Plant Kingdom

Plant classification

Pink flowered variegated canna from South Africa

There are basically two types of living things. There are plants and there are animals. These two are grouped into kingdoms: The plant kingdom, and the Animal Kingdom.

The plant kingdom is an extraordinarily diverse and longlived group that makes the life of animals, fungi, and other organisms possible. Within the plant kingdom, there are thousands and thousands of different kinds of plants, more than 250,000 species to take a guess.

This diversity has influenced plants to be divided into two main groups, the Bryata (Bryophytes) and the Tracheata (Tracheophytes).


A hornwort, an example of a nonvascular plant

Bryophytes are small, nonvascular plants that do not have specialized vessels for water transport. They first evolved approximately 500 million years ago. The earliest land plants were most likely bryophytes.

Bryophytes lack vascular tissue and have life cycles dominated by the gametophyte phase (see Plant Evolution).

The lack of conducting cells limits the size of the plants, generally keeping them under 5 inches high. Roots are absent in bryophytes, instead there are root-like structures known as rhizoids. They also reproduce without the use of seeds.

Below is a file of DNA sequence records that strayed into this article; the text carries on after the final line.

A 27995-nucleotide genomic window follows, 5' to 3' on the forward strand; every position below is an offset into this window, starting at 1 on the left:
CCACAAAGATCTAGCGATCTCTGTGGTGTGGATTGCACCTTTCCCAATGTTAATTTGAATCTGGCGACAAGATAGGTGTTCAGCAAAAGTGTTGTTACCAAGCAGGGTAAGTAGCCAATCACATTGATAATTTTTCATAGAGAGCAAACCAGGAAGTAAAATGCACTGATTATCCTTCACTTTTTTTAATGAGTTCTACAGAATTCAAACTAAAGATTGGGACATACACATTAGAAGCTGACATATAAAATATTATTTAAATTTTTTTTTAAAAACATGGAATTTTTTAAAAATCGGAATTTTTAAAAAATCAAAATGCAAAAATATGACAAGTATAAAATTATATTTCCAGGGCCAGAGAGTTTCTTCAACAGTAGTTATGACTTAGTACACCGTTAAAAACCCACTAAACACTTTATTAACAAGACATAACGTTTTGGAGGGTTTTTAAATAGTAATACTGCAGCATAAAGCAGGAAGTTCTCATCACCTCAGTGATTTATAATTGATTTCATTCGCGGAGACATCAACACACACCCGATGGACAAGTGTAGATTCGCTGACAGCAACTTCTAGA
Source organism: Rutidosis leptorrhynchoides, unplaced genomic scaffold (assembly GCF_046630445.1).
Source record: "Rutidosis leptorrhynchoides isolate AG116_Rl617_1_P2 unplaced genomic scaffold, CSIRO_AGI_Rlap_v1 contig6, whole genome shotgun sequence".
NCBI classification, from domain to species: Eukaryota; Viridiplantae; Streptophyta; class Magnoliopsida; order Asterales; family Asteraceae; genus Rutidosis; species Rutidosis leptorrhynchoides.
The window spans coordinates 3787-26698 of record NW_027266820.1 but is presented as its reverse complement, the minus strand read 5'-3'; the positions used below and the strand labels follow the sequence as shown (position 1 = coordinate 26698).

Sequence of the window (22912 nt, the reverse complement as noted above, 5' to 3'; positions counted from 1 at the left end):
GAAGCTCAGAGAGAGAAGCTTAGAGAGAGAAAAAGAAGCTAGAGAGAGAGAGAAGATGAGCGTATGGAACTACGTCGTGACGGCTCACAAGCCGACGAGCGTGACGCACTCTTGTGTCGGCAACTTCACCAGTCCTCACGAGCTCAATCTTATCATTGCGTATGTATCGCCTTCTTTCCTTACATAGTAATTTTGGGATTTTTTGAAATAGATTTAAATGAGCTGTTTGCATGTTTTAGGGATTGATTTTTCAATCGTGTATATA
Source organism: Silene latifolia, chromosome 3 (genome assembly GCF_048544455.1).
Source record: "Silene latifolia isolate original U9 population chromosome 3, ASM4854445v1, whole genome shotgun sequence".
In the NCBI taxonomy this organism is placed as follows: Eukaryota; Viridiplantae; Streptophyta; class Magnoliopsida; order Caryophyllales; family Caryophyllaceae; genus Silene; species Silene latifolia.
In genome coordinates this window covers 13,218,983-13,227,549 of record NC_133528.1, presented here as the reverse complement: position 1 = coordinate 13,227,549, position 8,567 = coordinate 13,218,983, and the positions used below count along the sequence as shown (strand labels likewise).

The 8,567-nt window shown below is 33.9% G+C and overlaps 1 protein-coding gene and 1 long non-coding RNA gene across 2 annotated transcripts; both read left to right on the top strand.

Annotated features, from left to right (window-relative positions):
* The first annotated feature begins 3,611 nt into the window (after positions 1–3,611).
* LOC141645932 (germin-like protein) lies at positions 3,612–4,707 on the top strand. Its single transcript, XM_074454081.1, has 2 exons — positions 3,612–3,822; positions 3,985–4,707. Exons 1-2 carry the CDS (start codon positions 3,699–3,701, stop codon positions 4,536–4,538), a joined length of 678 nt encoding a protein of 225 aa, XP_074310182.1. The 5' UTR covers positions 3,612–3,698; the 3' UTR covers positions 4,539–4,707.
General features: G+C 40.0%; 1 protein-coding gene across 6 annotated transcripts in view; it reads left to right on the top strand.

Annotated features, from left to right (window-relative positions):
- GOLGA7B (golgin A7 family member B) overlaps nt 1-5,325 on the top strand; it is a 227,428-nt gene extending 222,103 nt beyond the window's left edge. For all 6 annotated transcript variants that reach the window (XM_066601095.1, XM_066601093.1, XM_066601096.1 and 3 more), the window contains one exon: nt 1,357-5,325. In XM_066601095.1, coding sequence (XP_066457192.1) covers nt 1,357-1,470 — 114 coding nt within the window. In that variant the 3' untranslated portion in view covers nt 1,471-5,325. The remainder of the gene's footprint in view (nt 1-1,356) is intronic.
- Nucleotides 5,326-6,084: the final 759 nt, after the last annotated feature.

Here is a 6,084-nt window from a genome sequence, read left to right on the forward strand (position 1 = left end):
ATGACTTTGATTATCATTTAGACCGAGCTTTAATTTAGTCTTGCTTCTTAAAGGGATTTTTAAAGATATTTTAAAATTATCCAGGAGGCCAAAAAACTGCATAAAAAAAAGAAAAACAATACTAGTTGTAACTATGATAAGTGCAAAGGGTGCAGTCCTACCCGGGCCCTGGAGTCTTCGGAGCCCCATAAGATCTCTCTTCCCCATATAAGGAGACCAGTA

The group includes the hornworts, liverworts, and mosses.


Conifer trees such these in Utah's Wasatch Range dominate many of Earth's temperate forests

Tracheophytes are vascular plants that has specialized vessels for water transport. They developed 400 million years ago. The earliest vascular plants had no roots, leaves, fruits, or flowers.

Vascular plants were the result of further adaptations that occurred due to the need for plants to transport food, water and minerals from areas of plenty or production to areas of need. Xylem tissue for transporting water and minerals, and phloem tissues for transporting food were developed (see How Plants Work?). Plants could also grow larger than before. They also became more rigid in order to grow upwards, so they could better compete for sunlight to be used in photosynthesis.

Vascular plants are divided into a further 2 groups which include Seed plants (plants which produce only spores) and Nonseed plants (plants which produce spores that develop seeds). The group includes ferns, conifers, and flowering plants.